#2093. Winter theme activities compiled: Snow, The Mitten, Weather

other, level: all
Posted Sat Dec 30 07:52:16 PST 2000 by Compiled from primary chatboard and mailring ().
Concepts Taught: Theme: Winter, Snow, The Mitten, Weather,

Posted by Laura/K/TX on 12/29/00

~~Winter Ideas. . .Let's Share~~ **<:-)
Hi again everyone.
I have compiled all the links, activities, sites and ideas
posted here on the mailring and on the chatboard. . . This is a
great compilation of things. Thanks to all who sent things. . .
Just to show how it all began. . .I included my original posts.

Hello everyone,
I will be teaching a winter unit when we return from the
Holidays...of course I am still "doing" Christmas duties at
this time...but wanted to get a good jump on ideas I may
want to use. I would like your great ideas on winter
clothing, snow, snowmen, animals in winter and great
literature/math activities, which revolve around the topic.
Let's share....
Here are a few of mine:
#1 We will read The Mitten and The Hat. . .and do a Venn
diagram comparing and contrasting the two stories.
#2 We will Sequence the Mitten characters and act out the
story with the masks and mitten activity from Jan Brett's
#3 We will play a math game that helps us dress up for
winter. Children roll the correct sum using dice to dress
the paper doll kid. (This is a game I made up)...you could
make up a similar one with any Weather Doll type kit...or
of course draw your own.
#4 We will draw 4 "things" we see in Winter and write them
in creative writing project...In winter I can see ____,
____, _____ and _____, but never ______.
(of course where I live in Texas...Winter is almost
a "fantasy" thing...most of the children I teach haven't
seen it or even experienced it...so I do a lot of "make
believe snow type things) snow ball fight with paper
snowballs, etc.
#5 We will read the Book Snowballs and create our own
snow people out of paper plates, paint and other saved
#6 We will paint our own self-portraits wearing winter
hats and scarves and place in the windows...like we are
looking out at the Snow.
#7 We will make snowman soup and even invite our 3rd grade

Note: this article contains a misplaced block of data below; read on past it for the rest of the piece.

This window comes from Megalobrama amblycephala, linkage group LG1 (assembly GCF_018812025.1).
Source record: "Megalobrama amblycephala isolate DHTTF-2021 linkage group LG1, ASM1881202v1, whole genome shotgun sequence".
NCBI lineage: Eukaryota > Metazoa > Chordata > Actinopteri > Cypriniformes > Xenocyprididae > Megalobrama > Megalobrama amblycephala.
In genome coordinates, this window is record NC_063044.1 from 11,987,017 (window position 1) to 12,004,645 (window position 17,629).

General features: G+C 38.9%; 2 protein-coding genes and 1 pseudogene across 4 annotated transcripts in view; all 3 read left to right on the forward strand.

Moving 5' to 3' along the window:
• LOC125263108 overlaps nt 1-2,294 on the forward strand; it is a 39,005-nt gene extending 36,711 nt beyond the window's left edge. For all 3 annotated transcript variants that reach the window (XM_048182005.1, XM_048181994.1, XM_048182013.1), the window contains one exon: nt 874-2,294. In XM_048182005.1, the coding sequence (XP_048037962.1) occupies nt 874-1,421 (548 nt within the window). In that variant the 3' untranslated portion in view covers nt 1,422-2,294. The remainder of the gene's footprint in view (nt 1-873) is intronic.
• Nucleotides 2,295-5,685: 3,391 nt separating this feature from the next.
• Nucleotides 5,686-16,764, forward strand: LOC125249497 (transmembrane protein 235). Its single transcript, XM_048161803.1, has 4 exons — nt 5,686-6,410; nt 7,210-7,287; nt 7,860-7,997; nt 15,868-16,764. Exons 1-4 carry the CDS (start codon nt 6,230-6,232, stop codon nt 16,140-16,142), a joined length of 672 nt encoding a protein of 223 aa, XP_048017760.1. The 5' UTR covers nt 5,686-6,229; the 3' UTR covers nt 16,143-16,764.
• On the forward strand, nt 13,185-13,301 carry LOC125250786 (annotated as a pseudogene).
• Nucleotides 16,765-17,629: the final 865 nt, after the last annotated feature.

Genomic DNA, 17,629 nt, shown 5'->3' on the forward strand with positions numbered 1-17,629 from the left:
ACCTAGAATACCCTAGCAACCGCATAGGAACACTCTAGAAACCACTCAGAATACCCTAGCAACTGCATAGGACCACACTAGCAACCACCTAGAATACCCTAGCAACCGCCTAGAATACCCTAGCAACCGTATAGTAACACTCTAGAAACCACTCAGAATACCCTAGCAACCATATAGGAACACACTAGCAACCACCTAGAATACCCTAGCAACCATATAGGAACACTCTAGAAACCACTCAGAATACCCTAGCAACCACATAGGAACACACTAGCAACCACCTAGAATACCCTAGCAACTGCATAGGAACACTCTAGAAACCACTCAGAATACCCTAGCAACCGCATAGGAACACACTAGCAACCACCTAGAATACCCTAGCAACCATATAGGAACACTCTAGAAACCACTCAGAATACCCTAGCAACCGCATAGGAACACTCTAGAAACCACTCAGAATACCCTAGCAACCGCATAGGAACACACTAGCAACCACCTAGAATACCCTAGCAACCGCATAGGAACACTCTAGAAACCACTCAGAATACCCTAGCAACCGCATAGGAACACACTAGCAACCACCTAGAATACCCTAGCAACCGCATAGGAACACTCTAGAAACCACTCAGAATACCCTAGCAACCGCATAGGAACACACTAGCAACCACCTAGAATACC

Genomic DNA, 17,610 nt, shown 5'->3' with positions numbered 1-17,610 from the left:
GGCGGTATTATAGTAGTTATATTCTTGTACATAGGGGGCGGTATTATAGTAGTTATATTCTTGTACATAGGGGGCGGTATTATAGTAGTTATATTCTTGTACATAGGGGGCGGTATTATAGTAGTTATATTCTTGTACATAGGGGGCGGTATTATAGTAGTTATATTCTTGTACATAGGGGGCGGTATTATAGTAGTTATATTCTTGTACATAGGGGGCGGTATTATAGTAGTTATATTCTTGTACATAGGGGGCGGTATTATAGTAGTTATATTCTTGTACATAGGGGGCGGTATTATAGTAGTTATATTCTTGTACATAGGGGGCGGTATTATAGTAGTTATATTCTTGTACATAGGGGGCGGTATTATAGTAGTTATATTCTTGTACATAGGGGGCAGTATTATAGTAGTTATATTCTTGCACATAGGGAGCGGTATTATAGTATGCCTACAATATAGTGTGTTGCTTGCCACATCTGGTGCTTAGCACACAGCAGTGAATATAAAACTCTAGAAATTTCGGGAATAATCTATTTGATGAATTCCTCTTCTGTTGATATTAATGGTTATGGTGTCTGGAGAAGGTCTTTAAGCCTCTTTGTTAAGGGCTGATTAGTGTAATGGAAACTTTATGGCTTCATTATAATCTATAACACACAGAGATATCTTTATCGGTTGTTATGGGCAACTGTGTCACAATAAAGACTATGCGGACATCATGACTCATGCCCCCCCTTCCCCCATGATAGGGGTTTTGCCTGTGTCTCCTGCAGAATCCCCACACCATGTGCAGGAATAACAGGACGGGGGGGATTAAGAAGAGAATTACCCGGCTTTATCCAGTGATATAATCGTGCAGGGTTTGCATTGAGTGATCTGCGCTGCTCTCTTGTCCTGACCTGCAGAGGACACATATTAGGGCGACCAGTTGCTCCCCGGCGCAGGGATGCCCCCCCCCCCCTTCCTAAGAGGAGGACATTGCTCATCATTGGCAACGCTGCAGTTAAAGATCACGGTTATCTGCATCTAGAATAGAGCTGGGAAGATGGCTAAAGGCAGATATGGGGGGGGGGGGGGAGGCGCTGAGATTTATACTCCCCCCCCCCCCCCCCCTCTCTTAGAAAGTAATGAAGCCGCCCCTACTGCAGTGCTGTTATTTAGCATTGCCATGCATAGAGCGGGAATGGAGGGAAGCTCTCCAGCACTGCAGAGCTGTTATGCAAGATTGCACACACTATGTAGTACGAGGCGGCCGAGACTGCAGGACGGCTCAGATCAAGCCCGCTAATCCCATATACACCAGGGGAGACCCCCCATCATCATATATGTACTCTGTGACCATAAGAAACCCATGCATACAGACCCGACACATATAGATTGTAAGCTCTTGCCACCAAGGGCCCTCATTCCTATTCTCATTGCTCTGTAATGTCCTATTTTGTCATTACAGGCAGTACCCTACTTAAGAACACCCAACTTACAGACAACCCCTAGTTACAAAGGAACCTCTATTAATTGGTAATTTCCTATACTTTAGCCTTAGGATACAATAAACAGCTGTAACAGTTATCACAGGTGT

buddies over for some...while viewing the Snowman Video.
Ok....now I need some new ideas too.
Anyone have something they always love to do...or would
like to try this year ...if you are teaching a winter unit?
Thanks for your help.

Hi all,
I remembered that I will be using these books from Little
Readers.com too for
my winter study. Our team purchased all of the books to
use as interactive,
supplemental readers for our Reading program. The children
can't wait to
make the next book...they love the pointers...It fits
nicely with Building
Blocks and Predictable Charts too...for those of you using
that method.
The Snow child,
The Penguin Book
How To Make a Snowflake
The Footprint Book (can find a similar idea at Kim's shape
and the book from Totline...Jean Warren Publishing...Snow
on the _____
The kids have loved this series of books all year long.
They have a rhyming
pattern (ABCB) to them and every other line/page rhymes.
The last rhyme is
always...and ______ everywhere!
Whew...thanks for the good posts ...keep 'em coming..and
before we know
it...we will have a beautiful...snowy unit...with more than
enough ideas for
even the longest winter!

First of all, your ideas are really good and I will most
likely use some of them, especially since I teach in 2
languages (I teach in a Jewish Day School in NY and we do
most units in English and Hebrew) and many of them will be
wonderful vocabulary builders.
One game that I made for my class is the "Snowman Game."
It teaches numeration and 1-1 relationships. I made 10
snowmen on 10 8X11 cards (oak tag or card stock). Each
snowman has a number, 1 - 10, on his hat. These cards are
laminated, but you can cover them in contact paper if you
are not as fortunate as I am to have such an incredible
resource. The snowmen are dressed with hat, scarf, carrot
nose, broom, etc, (be creative - the more artsy you are,
the "prettier" the snowmen look). I have a box of buttons